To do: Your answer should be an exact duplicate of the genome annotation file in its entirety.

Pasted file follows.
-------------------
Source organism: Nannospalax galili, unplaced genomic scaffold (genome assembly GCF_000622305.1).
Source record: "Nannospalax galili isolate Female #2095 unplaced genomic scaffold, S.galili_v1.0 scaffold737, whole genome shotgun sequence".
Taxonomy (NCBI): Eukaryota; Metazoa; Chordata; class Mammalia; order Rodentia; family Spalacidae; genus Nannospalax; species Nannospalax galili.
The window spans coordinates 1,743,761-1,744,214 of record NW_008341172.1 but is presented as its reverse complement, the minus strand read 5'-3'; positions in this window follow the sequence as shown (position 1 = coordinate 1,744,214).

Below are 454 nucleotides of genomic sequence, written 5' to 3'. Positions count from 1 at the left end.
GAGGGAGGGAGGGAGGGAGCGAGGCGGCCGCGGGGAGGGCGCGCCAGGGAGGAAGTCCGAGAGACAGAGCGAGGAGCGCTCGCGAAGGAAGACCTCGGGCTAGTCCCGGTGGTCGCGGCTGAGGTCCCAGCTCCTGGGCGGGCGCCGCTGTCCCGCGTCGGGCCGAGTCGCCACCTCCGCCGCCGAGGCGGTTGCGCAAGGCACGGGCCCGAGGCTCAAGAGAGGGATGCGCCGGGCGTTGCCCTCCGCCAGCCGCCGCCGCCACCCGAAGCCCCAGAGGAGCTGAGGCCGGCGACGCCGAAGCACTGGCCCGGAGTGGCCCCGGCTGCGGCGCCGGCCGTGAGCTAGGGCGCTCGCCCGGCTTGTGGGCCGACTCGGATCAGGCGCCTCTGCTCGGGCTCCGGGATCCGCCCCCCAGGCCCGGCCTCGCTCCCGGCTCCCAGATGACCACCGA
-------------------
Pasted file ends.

Source organism: Nannospalax galili, unplaced genomic scaffold (genome assembly GCF_000622305.1).
Source record: "Nannospalax galili isolate Female #2095 unplaced genomic scaffold, S.galili_v1.0 scaffold737, whole genome shotgun sequence".
Taxonomy (NCBI): Eukaryota; Metazoa; Chordata; class Mammalia; order Rodentia; family Spalacidae; genus Nannospalax; species Nannospalax galili.
The window spans coordinates 1,743,761-1,744,214 of record NW_008341172.1 but is presented as its reverse complement, the minus strand read 5'-3'; positions in this window follow the sequence as shown (position 1 = coordinate 1,744,214).

Below are 454 nucleotides of genomic sequence, written 5' to 3'. Positions count from 1 at the left end.
GAGGGAGGGAGGGAGGGAGCGAGGCGGCCGCGGGGAGGGCGCGCCAGGGAGGAAGTCCGAGAGACAGAGCGAGGAGCGCTCGCGAAGGAAGACCTCGGGCTAGTCCCGGTGGTCGCGGCTGAGGTCCCAGCTCCTGGGCGGGCGCCGCTGTCCCGCGTCGGGCCGAGTCGCCACCTCCGCCGCCGAGGCGGTTGCGCAAGGCACGGGCCCGAGGCTCAAGAGAGGGATGCGCCGGGCGTTGCCCTCCGCCAGCCGCCGCCGCCACCCGAAGCCCCAGAGGAGCTGAGGCCGGCGACGCCGAAGCACTGGCCCGGAGTGGCCCCGGCTGCGGCGCCGGCCGTGAGCTAGGGCGCTCGCCCGGCTTGTGGGCCGACTCGGATCAGGCGCCTCTGCTCGGGCTCCGGGATCCGCCCCCCAGGCCCGGCCTCGCTCCCGGCTCCCAGATGACCACCGA